Most high level teams hold one of two philosophies when it comes to advancing the puck through the neutral zone:
1) The chip and chase approach aims at advancing the puck behind opposing defensemen and into the offensive zone as quickly as possible by using stretch passes or chipping pucks to open areas with linemates offering slash support to regain possession.
2) A more “possession” influenced approach that uses close support, often from underneath of the puck carrier, and more passing aims at gaining the offensive blue line while carrying the puck. Option 1 is a classic style that has been popular over recent years because it minimizes turnovers in such a dangerous area of the rink. This style is effective and useful, but statistical analysis is revealing a decided advantage for teams that can actually carry the puck into the offensive zone. Therefore, look for Option 2 to become prominent and
eventually trickle down to the youth game. Seeing a shift in the game toward Option 2 means good things to come for young developing players. The foundations of good offense are understanding time/space when carrying the puck and effectively supporting puck carriers through timing and the creation of passing lanes. To develop strong puck possession players, youth coaches will need to renew their focus on teaching awareness with the puck and finding open areas with speed. Forwards will be encouraged to work on their habits of support and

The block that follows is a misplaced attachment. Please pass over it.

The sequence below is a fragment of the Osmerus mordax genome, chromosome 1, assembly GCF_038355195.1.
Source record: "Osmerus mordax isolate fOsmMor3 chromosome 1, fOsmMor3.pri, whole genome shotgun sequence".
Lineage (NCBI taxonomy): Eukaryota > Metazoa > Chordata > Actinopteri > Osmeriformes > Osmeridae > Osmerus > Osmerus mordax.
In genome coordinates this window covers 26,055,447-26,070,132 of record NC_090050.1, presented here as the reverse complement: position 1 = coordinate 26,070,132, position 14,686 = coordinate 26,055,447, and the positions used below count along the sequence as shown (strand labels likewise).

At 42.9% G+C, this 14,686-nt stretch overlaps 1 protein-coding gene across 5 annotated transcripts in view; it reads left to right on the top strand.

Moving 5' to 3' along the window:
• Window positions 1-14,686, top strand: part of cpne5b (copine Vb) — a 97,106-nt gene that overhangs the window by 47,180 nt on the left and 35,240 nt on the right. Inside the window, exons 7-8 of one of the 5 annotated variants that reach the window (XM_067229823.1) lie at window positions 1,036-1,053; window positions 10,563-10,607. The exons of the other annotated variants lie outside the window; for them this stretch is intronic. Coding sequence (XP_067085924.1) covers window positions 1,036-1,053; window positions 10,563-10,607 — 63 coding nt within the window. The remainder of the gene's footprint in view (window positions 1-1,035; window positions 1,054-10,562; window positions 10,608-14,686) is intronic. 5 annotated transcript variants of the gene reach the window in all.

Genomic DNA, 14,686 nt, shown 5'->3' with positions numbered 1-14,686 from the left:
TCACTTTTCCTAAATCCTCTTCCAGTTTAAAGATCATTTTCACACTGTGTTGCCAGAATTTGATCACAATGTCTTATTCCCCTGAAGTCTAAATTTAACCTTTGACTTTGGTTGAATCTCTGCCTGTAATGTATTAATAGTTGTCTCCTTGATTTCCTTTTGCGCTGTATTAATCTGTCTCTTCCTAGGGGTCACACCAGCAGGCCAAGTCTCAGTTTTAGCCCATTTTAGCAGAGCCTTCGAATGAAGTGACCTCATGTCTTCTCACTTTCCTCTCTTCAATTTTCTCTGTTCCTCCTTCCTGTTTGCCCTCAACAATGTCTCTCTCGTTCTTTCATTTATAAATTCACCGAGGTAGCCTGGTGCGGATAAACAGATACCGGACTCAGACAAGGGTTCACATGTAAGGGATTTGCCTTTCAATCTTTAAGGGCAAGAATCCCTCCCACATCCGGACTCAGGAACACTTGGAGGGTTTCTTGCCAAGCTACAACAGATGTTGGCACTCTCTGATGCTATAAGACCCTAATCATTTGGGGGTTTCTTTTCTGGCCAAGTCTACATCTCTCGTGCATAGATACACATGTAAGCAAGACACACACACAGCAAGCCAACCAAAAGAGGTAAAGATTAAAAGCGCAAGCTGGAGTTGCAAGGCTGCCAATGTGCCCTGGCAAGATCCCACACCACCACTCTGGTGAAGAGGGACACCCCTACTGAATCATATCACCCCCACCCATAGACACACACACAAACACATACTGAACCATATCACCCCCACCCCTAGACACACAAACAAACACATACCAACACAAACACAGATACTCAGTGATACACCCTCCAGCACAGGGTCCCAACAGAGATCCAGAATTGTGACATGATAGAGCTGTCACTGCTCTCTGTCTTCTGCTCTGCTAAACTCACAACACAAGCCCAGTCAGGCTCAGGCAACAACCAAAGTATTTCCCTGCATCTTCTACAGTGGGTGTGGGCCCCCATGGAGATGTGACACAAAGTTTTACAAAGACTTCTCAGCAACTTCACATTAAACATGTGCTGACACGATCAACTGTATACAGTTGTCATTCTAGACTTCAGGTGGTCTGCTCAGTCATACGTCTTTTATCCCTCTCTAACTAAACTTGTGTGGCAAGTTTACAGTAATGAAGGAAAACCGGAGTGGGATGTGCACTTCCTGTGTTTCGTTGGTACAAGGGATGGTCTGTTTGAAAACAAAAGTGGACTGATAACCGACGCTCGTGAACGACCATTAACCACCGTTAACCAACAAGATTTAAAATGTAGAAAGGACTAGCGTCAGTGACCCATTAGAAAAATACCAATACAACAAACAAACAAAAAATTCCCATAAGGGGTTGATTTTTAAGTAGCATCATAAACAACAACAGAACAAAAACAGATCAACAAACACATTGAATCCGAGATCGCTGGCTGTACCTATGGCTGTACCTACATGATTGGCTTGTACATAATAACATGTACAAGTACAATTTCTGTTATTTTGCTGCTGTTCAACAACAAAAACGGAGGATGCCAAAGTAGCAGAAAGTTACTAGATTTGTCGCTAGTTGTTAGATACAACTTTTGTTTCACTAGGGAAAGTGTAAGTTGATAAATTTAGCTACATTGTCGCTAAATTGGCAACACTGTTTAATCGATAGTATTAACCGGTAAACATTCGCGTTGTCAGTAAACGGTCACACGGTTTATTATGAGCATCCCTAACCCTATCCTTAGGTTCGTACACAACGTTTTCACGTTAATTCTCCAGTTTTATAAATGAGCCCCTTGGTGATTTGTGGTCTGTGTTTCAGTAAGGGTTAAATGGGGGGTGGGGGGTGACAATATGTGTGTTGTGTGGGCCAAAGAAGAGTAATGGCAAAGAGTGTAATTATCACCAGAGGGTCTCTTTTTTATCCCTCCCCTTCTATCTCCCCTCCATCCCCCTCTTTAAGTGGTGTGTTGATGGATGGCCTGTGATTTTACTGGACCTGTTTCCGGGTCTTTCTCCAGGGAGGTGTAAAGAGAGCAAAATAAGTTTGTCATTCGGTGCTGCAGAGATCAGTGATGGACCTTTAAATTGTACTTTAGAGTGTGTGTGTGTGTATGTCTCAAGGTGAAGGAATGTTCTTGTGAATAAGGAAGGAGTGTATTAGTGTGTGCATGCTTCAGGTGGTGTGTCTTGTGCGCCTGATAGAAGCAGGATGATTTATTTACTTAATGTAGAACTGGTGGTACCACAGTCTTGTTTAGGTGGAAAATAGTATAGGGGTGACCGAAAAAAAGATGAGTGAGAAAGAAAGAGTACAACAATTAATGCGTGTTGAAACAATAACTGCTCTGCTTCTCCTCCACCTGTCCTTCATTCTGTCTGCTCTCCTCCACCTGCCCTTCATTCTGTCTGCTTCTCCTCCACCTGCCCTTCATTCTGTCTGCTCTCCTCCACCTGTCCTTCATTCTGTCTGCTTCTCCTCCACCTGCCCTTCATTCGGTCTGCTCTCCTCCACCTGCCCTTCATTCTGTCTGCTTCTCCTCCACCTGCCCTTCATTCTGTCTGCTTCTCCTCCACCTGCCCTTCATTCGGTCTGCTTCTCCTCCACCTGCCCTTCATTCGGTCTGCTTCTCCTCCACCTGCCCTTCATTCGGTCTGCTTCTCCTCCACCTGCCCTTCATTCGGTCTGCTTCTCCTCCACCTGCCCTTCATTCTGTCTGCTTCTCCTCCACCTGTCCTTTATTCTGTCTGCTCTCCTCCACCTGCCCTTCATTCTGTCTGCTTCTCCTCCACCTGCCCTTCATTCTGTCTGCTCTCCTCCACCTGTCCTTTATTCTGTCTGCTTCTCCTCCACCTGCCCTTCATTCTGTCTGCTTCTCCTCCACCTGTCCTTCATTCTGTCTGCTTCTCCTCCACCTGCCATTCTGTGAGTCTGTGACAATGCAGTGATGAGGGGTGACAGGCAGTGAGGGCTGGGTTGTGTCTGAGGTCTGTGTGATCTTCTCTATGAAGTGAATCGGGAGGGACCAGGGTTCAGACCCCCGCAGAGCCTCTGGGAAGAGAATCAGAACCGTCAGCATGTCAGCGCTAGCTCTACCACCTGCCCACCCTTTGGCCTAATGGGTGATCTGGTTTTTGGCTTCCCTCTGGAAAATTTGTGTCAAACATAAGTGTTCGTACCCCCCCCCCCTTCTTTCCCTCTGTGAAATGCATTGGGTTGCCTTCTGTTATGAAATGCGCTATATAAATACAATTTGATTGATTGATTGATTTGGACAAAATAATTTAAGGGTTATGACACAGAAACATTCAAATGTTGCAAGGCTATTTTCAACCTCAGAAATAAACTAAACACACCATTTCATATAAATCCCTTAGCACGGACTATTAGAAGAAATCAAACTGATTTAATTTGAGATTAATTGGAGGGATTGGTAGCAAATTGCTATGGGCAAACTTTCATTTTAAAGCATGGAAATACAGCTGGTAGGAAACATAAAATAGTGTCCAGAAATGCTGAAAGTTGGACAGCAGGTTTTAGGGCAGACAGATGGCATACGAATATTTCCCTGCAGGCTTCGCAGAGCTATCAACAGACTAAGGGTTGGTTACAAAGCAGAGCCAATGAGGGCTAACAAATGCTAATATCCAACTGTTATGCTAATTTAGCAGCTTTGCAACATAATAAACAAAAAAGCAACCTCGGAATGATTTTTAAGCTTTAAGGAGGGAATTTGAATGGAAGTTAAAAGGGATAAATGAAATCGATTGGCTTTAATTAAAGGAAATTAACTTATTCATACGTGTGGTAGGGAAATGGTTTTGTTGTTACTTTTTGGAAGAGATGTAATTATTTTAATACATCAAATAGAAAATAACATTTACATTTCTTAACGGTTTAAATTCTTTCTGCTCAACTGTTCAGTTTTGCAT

they will increase their skill level as they spend more time with the puck on their stick instead of chasing it down the ice. To be clear, the chip and chase play is a great tactic and it can be a valuable aspect of a possession game. The hope here is that more youth players will be taught to use their puck skills and to
chip/dump pucks for possession purposes rather than doing so just to avoid turnovers.